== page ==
The U.S. Department of Labor’s (DOL) wage and hour office has issued its first press release under President Trump and it may provide some insight into the new administration’s enforcement philosophies.
Under President Obama, the Wage and Hour Division (WHD) regularly announced lawsuits and settlement agreements with harsh warnings: “We do not hesitate to take appropriate steps to rectify [violations] when they occur and pursue outcomes to prevent their recurrence,” says the final press release of the Obama administration. The second-to-last says that the settlement involved “should send a strong message about how seriously the Wage and Hour Division takes compliance.”
But on March 10, the division’s first settlement announcement since Trump’s inauguration touted education and outreach and concluded with a promise to help employers understand their obligations. WHD “is committed to providing employers with the tools they need to understand and comply with the variety of labor laws the division enforces,” it says. It goes on describe outreach efforts that will provide stakeholders, “including employers, … with accessible, easy-to-understand information about their rights and responsibilities.”
The harshest language from the new press release notes that the investigation and settlement “help level the economic playing field for those companies that comply with the law and pay their employees correctly.”
There’s certainly a shift in tone, but it’s not unexpected, according to H. Juanita Beecher, of counsel with Fortney & Scott and an editor of Federal Employment Law Insider. With Republican administrations, you often see a greater focus on outreach and education, she told BLR®.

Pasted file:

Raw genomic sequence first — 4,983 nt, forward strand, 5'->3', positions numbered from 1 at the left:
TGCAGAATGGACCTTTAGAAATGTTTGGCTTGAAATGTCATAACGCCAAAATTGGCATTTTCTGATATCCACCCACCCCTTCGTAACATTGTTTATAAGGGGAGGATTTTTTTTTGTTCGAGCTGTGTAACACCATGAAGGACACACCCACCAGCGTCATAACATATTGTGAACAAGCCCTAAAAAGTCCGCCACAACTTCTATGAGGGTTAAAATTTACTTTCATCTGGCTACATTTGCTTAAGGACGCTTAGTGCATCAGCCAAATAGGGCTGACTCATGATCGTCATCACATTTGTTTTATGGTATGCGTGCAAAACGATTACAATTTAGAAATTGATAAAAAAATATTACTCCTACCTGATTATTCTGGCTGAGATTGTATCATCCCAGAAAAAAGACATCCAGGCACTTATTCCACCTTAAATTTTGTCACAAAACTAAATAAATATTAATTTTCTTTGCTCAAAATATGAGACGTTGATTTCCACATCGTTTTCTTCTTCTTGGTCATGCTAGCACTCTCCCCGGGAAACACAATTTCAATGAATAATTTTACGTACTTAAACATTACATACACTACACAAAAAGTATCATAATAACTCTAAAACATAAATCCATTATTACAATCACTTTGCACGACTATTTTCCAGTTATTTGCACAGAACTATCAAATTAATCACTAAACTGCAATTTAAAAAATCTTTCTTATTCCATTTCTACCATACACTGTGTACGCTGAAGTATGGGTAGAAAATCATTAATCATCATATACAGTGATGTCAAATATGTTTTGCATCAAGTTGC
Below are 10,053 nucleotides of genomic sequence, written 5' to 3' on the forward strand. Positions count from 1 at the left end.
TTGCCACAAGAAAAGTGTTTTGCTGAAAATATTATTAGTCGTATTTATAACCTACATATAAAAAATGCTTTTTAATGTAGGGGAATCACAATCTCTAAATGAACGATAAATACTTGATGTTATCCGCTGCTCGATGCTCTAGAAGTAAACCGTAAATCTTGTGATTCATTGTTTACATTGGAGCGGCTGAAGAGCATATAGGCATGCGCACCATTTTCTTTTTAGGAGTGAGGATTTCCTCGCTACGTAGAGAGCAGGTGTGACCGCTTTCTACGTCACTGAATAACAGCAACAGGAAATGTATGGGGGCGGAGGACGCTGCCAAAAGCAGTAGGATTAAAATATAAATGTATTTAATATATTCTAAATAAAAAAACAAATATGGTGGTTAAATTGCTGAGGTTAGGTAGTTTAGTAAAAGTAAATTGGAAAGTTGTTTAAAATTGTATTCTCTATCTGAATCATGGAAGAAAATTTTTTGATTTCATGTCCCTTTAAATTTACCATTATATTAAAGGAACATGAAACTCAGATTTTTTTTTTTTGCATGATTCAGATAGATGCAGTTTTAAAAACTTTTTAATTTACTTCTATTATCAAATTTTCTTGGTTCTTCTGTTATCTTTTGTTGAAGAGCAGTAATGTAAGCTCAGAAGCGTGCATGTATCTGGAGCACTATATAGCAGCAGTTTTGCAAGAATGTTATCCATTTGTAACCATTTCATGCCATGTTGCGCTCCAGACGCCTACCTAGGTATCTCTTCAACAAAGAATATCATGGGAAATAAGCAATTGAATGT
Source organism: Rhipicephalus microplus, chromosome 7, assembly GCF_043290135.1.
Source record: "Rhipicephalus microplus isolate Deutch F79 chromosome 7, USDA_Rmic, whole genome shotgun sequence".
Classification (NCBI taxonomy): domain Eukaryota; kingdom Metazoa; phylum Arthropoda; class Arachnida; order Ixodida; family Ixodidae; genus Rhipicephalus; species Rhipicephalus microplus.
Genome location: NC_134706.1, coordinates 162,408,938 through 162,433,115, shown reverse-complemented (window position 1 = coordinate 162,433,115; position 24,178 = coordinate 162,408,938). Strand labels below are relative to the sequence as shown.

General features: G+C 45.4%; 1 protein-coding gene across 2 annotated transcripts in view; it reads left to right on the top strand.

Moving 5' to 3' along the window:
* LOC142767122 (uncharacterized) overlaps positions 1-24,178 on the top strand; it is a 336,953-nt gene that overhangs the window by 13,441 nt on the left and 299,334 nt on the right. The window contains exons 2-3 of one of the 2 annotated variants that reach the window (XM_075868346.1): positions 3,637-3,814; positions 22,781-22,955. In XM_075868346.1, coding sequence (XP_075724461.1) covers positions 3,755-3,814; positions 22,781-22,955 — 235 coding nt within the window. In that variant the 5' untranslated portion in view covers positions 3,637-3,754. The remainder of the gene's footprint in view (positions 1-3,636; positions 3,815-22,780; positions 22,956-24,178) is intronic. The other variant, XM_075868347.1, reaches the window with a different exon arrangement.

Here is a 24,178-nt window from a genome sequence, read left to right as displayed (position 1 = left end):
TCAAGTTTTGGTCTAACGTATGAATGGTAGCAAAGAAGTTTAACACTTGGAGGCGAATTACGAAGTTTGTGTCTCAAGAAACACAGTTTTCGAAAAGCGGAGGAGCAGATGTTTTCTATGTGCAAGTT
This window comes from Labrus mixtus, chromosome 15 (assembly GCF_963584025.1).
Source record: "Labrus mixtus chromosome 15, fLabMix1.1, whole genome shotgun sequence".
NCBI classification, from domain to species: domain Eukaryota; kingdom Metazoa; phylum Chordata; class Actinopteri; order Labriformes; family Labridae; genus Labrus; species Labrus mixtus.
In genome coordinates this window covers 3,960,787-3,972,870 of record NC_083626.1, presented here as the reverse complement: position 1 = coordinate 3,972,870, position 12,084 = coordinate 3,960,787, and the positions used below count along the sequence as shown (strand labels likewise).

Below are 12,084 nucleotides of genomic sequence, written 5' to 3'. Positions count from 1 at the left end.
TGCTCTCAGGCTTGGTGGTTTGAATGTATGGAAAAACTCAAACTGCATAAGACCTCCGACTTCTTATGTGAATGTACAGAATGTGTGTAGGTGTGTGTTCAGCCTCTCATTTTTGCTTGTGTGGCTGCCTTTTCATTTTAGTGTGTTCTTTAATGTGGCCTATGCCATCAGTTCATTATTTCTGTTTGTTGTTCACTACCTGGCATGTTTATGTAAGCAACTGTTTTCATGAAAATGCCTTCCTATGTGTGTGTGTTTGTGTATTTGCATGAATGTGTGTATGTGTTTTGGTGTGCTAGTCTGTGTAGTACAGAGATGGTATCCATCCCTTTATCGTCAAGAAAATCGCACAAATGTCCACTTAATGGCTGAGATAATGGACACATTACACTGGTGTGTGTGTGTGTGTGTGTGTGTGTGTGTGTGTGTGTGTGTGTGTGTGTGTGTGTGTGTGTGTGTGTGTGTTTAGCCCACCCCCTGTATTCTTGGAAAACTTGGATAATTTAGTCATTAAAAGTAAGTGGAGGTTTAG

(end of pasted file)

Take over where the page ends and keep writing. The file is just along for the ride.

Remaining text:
It remains to be seen, however, how the department will approach investigations. The March 10 release announced a relatively large settlement—almost $900,000—but that investigation likely was conducted by Obama’s DOL, Beecher said. The number and intensity of investigations conducted by Trump’s DOL likely will depend on the agency’s budget, a process that is behind schedule as the nominee for Secretary of Labor awaits his confirmation hearing, Beecher noted.
|Kate McGovern Tornone is an editor at BLR. She has almost 10 years’ experience covering a variety of employment law topics and currently writes for HR Daily Advisor and HR.BLR.com. Before coming to BLR, she served as editor of Thompson Information Services’ ADA and FLSA publications, co-authored the Guide to the ADA Amendments Act, and published several special reports. She graduated from The Catholic University of America in Washington, D.C., with a B.A. in media studies.|